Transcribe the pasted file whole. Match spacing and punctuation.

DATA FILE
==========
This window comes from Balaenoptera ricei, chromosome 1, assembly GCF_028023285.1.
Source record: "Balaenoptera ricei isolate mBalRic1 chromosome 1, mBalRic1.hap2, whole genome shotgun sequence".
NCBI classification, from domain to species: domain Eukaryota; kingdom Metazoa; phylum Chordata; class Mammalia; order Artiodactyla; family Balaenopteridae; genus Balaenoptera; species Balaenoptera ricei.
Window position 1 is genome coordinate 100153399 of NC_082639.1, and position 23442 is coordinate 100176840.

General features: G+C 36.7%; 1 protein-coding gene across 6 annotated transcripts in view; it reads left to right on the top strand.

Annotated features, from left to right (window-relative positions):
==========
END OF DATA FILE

This window comes from Balaenoptera ricei, chromosome 1, assembly GCF_028023285.1.
Source record: "Balaenoptera ricei isolate mBalRic1 chromosome 1, mBalRic1.hap2, whole genome shotgun sequence".
NCBI classification, from domain to species: domain Eukaryota; kingdom Metazoa; phylum Chordata; class Mammalia; order Artiodactyla; family Balaenopteridae; genus Balaenoptera; species Balaenoptera ricei.
Window position 1 is genome coordinate 100153399 of NC_082639.1, and position 23442 is coordinate 100176840.

General features: G+C 36.7%; 1 protein-coding gene across 6 annotated transcripts in view; it reads left to right on the top strand.

Annotated features, from left to right (window-relative positions):